EXEO backs Tanzanian producer of Purdue University-designed grain bags

The South African private equity firm said the Gates Foundation's decision that the woven polymer storage bags had reached commercial maturity cleared the way for it to invest in the product, which is used in the cement and agriculture industries.

EXEO Capital has made an investment of an undisclosed size into PPHL, a Tanzanian company that produces and distributes woven polymer bags used in the cement and agriculture industries.

The South African private equity firm drew capital from its Agri-Vie Fund II for the investment, which was announced in mid-July. The fund closed on $146 million in June after drawing commitments from a roughly equivalent mixture of private sector investors and development finance institutions.

EXEO partner Avril Stassen declined to provide financial details of the PPHL transaction. However, he told Agri Investor that the deal was within the firm’s previously identified range of between $5 million and $15 million and that it was targeting returns in the mid-teens.

The bags produced by PPHL are made from polypropylene, a byproduct of plastic that is imported into Tanzania and converted into a fabric. When combined with two layers of plastic, the fabric enables the bags to cut off oxygen and eliminates the threat of insect damage in the storage of dry grain

The fabric had its origins in an effort to improve the storage of cowpeas that began with a USAID grant in 1987. The effort to develop the bags that PPHL produces has been led by Purdue University in Indiana for the past 10 years as use of the product has expanded to all grains.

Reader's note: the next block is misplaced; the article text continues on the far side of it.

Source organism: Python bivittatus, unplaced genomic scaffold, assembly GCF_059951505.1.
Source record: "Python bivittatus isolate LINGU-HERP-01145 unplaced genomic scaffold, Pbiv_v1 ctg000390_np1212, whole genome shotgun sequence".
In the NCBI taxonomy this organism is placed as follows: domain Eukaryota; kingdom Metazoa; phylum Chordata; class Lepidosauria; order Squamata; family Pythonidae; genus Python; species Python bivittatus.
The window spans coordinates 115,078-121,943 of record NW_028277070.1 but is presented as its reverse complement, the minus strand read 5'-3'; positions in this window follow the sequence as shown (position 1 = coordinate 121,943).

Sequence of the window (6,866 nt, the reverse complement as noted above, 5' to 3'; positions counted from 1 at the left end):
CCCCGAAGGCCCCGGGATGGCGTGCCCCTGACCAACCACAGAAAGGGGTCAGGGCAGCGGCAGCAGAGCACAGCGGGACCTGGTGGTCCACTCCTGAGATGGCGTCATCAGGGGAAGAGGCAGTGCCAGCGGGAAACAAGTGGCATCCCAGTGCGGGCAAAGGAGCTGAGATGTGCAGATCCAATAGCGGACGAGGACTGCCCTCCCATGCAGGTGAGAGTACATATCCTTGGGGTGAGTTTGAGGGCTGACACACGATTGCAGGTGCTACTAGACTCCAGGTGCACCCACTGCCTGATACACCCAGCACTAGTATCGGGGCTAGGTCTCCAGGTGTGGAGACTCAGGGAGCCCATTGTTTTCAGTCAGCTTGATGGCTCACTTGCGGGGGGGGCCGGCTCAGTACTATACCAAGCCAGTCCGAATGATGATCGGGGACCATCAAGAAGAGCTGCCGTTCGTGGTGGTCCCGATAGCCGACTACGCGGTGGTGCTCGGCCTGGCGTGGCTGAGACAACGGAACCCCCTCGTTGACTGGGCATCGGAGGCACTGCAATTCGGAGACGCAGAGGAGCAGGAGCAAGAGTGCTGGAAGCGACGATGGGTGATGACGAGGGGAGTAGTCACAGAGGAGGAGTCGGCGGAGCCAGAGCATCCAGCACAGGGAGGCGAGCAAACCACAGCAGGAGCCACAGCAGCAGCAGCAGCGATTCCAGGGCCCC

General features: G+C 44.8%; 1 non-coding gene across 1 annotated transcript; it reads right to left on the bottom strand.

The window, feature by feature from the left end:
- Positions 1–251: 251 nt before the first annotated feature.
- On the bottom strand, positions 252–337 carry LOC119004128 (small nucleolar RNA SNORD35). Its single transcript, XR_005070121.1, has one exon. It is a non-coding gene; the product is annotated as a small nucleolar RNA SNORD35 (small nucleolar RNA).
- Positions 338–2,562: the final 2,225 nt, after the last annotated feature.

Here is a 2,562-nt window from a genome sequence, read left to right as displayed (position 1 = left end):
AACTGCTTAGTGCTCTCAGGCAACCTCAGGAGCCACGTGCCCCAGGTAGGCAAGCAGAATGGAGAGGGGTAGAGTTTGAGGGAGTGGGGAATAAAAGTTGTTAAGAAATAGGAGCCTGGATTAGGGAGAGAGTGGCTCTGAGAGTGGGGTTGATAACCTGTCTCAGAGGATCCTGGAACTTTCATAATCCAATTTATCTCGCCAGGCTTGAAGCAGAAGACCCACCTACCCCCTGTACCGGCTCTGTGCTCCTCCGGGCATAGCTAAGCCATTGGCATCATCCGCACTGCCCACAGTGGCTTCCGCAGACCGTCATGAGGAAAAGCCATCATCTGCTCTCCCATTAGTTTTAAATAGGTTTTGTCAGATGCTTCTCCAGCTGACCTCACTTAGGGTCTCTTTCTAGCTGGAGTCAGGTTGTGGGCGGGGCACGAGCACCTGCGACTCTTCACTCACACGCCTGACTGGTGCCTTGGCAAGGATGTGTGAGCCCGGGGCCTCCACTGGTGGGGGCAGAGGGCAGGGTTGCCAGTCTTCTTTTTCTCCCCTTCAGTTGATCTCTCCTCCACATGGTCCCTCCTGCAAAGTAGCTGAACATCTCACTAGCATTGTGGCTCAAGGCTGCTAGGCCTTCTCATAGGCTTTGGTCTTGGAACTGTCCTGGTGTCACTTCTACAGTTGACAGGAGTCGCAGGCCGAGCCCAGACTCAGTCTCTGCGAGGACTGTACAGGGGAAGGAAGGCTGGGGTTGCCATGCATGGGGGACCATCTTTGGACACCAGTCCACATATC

The most recent iteration of the Purdue Improved Crop Storage project has been supported by a five-year grant awarded by the Bill and Melinda Gates foundation in 2014 to advance commercialization in target countries including Tanzania.

Stassen said EXEO had been introduced to PICS several years ago through a PPHL shareholder. He said his firm’s decision to invest in the product had been the result of a determination among its philanthropic supporters: “About a year ago, Gates decided that the product is now commercially viable, so they have exited the scene and Purdue has now licensed the product to an entity which is owned by the ex-professors who did most of the research, and some partners, of which PPHL is one.”

Stassen said capital from EXEO’s investment would support construction of a new production plant and an expansion of the existing PICS bag production facility at PPHL’s headquarters in Tanga, Tanzania. He said EXEO would also look to expand the use of the bags in other south-east African markets, including Mozambique, Malawi, Kenya and Uganda.

EXEO has determined, Stassen said, that PPHL’s capital structure can absorb additional debt. He added that the firm was working with co-investors, including development finance institutions and state-linked investment vehicles, to secure additional financing for the company.

Stassen said the PPHL deal provided an example of how impact investments can be commercially viable for the private sector.

“For us, the overriding consideration is the commercial returns,” he said. “We’re buying into a growth story and a business that is moving from a national player to a regional player, and it also gives us global exposure by having a minority shareholding in the intellectual property connected to the PICS.”

He added that two of PICS’ other founders from Pursue University were currently focused on increasing the use of the bags in India, China, South America and elsewhere.

“If you connect that with the fact that the specific major growth area is enhanced grain storage post-harvest, there is a very positive impact one can associate with the investment.”